Picture this if you dare: Client uses your proprietary technology. Client likes your technology very much and not only doesn’t want to pay for it any longer but also wants to profit from it. Client’s subsidiary doesn’t have the chops to create its own related technology, so it uses reverse engineering to replicate yours. Client intends to sell its resulting “knock-off” to affiliates and third-party customers. This is the “nightmare” scenario for one company, which is now suing its former client for allegedly stealing trade secrets.
Patently-O and Housingwire, among others, have reported on the recent filing in federal court of the “blockbuster” lawsuit Collateral Analytics v Nationstar Mortgage.
Per Housingwire, “Collateral Analytics is a developer and provider of automated valuation models and other property valuation tools.” The lawsuit states that since 2013, defendant Nationstar, and its subsidiary, Xome, have been Collateral Analytics customers, relying heavily on the company’s proprietary software and services.
After Nationstar grew tired of paying for the technology but could neither do without it nor find a comparable alternative, it allegedly stole Collateral Analytics’ “technology, confidential information, and trade secrets” and passed them on to Quantarium, a real estate analytics company that Nationstar’s subsidiary, Xome, acquired in 2015.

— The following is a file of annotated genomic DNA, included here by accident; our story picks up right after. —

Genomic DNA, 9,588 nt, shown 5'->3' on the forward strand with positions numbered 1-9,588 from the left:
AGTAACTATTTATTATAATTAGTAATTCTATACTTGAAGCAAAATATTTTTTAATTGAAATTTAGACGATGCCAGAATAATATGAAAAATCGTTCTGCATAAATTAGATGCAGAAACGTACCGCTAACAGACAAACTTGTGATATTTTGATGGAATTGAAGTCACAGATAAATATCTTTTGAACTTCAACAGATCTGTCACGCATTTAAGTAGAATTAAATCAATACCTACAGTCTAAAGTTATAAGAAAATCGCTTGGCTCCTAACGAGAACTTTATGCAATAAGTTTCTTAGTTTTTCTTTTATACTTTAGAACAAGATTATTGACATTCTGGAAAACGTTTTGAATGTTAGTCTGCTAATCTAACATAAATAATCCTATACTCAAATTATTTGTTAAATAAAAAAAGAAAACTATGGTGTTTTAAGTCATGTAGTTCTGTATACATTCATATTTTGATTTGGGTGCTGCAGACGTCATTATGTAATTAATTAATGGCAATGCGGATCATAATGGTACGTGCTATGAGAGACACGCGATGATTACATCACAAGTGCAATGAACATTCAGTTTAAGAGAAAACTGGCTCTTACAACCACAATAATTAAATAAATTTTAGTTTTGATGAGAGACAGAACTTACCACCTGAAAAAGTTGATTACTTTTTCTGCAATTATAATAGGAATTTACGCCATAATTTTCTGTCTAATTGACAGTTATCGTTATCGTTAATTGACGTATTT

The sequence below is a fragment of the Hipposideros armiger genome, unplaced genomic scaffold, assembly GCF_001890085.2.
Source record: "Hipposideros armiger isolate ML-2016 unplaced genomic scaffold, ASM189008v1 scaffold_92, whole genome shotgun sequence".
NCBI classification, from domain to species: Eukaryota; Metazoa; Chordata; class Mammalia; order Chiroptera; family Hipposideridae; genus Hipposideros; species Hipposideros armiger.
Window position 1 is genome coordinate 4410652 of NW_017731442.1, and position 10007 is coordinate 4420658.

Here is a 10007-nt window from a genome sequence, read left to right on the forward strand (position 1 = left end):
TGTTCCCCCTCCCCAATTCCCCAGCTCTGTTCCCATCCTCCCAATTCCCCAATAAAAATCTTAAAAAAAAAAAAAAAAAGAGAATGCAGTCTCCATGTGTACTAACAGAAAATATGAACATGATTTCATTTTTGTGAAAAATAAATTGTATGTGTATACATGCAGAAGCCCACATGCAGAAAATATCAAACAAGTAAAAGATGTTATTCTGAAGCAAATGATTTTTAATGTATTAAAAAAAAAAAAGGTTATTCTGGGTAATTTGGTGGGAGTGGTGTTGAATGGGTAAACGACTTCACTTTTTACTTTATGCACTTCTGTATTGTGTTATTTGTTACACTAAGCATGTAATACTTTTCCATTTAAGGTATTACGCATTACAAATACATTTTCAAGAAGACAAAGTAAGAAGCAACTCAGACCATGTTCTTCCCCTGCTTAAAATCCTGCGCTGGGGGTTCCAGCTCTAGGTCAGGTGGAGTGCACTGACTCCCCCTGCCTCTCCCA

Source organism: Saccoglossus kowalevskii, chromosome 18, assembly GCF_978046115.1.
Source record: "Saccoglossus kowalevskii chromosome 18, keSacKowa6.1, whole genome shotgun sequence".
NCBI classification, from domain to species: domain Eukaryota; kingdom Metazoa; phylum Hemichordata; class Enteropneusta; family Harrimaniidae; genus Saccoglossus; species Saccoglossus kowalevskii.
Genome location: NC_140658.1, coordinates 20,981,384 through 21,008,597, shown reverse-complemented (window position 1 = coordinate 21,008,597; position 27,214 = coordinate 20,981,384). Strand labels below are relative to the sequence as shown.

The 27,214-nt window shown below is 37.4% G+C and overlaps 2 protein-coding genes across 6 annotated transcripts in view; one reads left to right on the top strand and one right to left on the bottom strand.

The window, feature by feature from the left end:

Of note in Housingwire’s report is that Collateral Analytics defines trade secrets as “its models, processes, algorithms, workflow, negative knowledge, and data selection to be trade secrets.”
To protect their trade secrets and the competitive advantage Collateral Analytics believes this knowledge affords them, it has potential customers sign a non-disclosure agreement and later licensing agreements. These licensing agreements, according to the lawsuit, “limit both the use and permissible disclosure of Collateral Analytics’ confidential information.” It’s these agreements that Nationstar and Xome have allegedly violated.
As alluded to in the introduction, Nationstar and Xome’s theft have created the “worst nightmare” for Collateral Analytics. Per the lawsuit and Housingwire:
“Collateral Analytics is now faced with its worst nightmare: Quantarium created products using information it stole from Collateral Analytics not only to steal two of Collateral Analytics’ major clients, but also to compete directly with Collateral Analytics in the marketplace.” (Emphasis is from the actual lawsuit.)
The plaintiff hopes its lawsuit will end this practice and the “ongoing theft of intellectual property” as well as help it gain any lost profits as a result of the defendants’ activities.